enough already

TW: (sexual) assault
In the last couple of weeks, I’ve heard some things about assault within the radical communities I have been a part of over the last few years. Watching from the sidelines makes it difficult to make the right choices about how to react to these situations, and the cliquish nature of rad friendship groups doesn’t help, either. This brief piece is not meant to be an act of finger pointing at anybody or any group in particular, because from past experience I know that the cases I’ve come across recently are far too common in radical circles.

I write this as someone who doesn’t know a lot about what’s happened, but in all cases, I’ve noticed a real lack of effective accountability structures, coupled with the expectation that organizations/collectives/cliques are capable of handling these challenges on their own when they clearly aren't.

Having good politics and radical vision doesn’t remove you and yours from the very systems of violence and repression that permeate our imperfect world. In fact, it means that radical groups need to prepare to be scrutinized at a more intricate and intimate level. Safer spaces policies should not be self-policing, nor should they rely on time to heal all things (it won’t). And for all the talk about “rehabilitation” of offenders, the existing infrastructure for that (which is often little more than a few ideas shared between friends) doesn’t seem like much of an improvement over the broken criminal justice system that is offered by the state. And it shouldn’t be surprising when people start lashing out in ways that aren’t very helpful to anyone if you haven’t bothered to set up a decent accountability structure.

As I said before, I (usually) know very little about what actually happened. Having said that, I’m really unimpressed with the way that these conflicts have been handled. I’m saying this as someone who carries a deep respect for people on all sides, with a very firm belief that not choosing sides means being a bad friend to everyone involved. Not choosing sides means that this can (and will) happen again. It means that nothing can be learned and no improvements can be made. And at the end of the day, I’m getting the feeling that it’s not about what happened so much as who you know and who your friends are. This makes me feel unsafe in spaces where I should feel safe, and it significantly narrows the list of people who I will be comfortable organizing with in the future. And this is also the umpteenth time that the cliquishness of core organizers has made them unapproachable. I don't think I've ever felt comfortable approaching core organizers over these issues. This should not be the case.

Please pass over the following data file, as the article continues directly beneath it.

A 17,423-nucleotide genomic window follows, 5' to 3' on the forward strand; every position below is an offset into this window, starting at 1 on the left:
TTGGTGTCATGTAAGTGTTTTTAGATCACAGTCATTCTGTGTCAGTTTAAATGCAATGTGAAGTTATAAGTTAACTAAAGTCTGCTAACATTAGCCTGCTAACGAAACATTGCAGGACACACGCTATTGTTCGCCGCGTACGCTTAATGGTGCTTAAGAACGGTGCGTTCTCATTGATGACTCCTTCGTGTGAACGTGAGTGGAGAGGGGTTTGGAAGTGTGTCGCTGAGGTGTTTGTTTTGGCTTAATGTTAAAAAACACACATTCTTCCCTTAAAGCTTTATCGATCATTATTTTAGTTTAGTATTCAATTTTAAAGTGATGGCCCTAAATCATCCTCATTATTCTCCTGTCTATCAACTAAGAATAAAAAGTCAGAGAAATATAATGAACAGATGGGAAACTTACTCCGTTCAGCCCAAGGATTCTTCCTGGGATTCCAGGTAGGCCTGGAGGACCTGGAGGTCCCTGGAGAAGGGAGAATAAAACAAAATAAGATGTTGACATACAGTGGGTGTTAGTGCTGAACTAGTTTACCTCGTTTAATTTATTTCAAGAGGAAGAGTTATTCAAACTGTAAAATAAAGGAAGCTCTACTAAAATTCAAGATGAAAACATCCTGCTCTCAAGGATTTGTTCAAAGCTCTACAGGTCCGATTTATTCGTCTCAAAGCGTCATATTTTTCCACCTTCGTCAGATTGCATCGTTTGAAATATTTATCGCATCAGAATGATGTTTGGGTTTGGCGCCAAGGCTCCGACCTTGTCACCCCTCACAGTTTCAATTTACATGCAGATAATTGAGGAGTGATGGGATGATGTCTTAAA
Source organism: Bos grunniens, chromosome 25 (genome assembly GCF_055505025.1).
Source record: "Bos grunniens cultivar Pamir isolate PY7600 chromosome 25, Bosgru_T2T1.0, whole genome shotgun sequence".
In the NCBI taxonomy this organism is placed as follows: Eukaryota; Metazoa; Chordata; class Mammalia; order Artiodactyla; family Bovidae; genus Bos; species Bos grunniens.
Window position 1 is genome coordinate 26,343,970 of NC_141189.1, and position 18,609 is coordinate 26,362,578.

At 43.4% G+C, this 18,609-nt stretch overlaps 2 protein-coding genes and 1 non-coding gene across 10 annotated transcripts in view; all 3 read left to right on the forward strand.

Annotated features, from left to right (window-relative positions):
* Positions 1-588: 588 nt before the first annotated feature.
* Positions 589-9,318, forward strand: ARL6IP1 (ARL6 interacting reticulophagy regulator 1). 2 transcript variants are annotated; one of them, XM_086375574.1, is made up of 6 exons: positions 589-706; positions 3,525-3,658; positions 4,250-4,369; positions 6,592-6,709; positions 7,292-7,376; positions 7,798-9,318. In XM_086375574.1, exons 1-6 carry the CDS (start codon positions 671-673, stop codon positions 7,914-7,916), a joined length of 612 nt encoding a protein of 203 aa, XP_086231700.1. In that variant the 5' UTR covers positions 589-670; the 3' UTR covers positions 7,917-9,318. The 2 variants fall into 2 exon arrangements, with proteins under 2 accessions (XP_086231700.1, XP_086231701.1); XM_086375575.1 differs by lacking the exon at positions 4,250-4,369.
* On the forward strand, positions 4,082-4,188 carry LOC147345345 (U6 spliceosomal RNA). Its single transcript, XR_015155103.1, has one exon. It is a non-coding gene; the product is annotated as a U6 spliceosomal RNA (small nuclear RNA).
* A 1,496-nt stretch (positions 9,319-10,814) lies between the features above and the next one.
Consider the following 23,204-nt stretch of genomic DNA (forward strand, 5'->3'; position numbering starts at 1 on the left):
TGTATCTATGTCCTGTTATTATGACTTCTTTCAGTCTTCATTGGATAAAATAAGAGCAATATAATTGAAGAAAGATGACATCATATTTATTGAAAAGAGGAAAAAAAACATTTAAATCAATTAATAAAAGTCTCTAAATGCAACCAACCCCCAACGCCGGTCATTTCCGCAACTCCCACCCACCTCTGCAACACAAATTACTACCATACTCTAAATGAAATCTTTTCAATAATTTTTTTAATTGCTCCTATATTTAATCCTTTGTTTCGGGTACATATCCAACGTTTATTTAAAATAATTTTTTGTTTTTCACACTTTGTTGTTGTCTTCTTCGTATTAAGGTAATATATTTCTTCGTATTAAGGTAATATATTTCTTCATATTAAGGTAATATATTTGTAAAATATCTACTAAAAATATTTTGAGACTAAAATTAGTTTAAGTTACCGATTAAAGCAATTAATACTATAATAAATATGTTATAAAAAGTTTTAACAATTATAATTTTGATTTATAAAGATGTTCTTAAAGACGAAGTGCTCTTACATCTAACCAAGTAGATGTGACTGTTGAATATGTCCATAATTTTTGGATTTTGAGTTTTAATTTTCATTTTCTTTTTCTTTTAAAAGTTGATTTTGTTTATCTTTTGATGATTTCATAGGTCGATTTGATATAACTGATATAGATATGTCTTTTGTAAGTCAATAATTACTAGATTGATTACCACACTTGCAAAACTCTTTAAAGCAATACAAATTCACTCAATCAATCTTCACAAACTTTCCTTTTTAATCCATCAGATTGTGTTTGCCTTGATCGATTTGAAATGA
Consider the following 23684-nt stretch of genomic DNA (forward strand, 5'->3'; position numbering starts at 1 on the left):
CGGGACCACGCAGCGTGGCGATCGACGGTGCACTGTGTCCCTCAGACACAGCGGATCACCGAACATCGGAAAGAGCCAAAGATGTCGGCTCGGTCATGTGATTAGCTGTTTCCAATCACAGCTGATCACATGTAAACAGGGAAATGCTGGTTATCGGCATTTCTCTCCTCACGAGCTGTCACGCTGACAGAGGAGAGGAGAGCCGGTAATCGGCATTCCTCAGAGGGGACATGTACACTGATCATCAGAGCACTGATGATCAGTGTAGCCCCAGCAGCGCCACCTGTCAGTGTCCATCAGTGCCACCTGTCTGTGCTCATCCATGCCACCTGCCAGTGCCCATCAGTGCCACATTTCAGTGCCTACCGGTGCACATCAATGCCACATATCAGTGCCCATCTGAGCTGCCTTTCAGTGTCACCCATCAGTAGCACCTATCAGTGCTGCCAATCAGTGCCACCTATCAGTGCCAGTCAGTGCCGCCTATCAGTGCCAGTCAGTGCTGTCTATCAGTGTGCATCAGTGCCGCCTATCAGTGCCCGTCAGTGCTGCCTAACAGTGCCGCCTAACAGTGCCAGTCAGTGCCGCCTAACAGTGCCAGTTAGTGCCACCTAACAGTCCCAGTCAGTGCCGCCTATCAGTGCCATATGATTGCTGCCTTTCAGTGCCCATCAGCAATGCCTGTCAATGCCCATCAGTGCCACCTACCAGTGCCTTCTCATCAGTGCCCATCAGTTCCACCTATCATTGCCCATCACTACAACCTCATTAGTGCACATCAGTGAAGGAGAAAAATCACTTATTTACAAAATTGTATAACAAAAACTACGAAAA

If there’s anything I’ve learned, it’s that the shittiness of this shitty world means that ALL of us have to deal with this shit at some point or another. If the group you organize with doesn’t have access to an independent mechanism for resolving allegations of assault or abuse, you need to get working on that pronto. Because I’m sick and tired of seeing people I love who are doing really great work respond so abysmally to something so predictable.

To repeat from before: this is not an act of finger pointing at anybody or any group in particular, because from past experience I know that the cases I’ve come across recently are far too common in radical circles. And if you're still convinced that this really is about you (it isn't), please don’t contact me in defense of your people with an explanation of “your side” unless you also have the contact information for reliable person(s) outside of your organization who are part of a decent accountability process. If you don’t have that because it doesn’t exist, you know what to do.


Popular posts from this blog

Neoliberalism or Fascism? Trump, Globalization and Global Cosmopolitanism

Occupy LSX and the dangers of activist antipathy towards environmental racism and ecocide

Scientia Potentia Est: "Anti-Science" and political discourse in the 2016 presidential election